DETROIT –A federal judge today signaled that the first federal safe drinking water case on the Flint water crisis could proceed over protests from the City of Flint and Michigan state officials.
“We’re elated that the court has rebuffed efforts by state and city officials to skirt their legal and moral duty to provide Flint residents with safe drinking water,” said Michael J. Steinberg, Legal Director of the ACLU of Michigan, which filed the lawsuit along with the National Resources Defense Council, Flint activist group Concerned Pastors for Social Action and Flint resident Melissa Mays. “State-appointed emergency managers and other government officials poisoned the people of Flint and there is still no plan to replace the lead pipes. We desperately need this citizens’ lawsuit to force the government to fix this disaster and force the government to comply with the Safe Drinking Water Act.”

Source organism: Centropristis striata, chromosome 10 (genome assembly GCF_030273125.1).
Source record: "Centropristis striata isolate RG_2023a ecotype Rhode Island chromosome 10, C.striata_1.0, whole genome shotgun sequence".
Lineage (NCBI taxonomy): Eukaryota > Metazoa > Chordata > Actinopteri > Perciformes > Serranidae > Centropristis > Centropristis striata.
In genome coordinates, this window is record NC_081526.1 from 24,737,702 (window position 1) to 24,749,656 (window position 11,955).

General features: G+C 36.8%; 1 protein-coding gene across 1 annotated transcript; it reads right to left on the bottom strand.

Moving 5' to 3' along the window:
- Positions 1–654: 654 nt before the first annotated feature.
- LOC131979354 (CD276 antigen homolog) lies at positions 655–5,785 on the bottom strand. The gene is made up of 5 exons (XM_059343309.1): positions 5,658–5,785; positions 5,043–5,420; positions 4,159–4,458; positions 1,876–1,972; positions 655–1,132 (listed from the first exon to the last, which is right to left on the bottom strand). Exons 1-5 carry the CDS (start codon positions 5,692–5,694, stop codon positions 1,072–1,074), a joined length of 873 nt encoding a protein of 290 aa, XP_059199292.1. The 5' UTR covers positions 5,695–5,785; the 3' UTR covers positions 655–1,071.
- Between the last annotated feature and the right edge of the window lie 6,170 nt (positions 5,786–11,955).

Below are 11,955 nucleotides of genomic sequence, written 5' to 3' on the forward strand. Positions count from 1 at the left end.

“Safe drinking water is a right currently being denied to the people of Flint. We are ready to move ahead with our case so we can get lead out of our water and ensure that the children and families of Flint have safe water to drink in the future,” said Pastor Allen Overton of Concerned Pastors for Social Action.
“Unbelievably, Flint tap water is still not safe to drink more than two years after this crisis began. Now that the Court has rejected these first attempts by the City and state officials to dismiss our lawsuit, we’re focused on moving forward as quickly as possible to help secure safe drinking water in Flint,” said Dimple Chaudhary, Senior Attorney with the Natural Resources Defense Council.